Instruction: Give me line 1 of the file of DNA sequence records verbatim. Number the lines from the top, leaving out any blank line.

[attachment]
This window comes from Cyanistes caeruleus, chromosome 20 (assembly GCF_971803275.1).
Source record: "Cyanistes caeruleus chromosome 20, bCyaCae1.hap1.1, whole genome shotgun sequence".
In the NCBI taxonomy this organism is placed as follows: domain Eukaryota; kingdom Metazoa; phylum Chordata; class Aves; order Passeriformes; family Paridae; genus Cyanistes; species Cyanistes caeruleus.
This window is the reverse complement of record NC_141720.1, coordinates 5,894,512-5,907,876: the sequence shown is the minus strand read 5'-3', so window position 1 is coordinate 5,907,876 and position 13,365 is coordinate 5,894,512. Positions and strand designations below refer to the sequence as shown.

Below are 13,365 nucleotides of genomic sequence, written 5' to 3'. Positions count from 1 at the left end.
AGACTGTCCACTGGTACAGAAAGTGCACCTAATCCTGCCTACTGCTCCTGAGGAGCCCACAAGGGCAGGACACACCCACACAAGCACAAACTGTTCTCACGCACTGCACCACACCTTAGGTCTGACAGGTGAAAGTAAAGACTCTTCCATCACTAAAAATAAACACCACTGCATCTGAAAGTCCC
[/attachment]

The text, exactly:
This window comes from Cyanistes caeruleus, chromosome 20 (assembly GCF_971803275.1).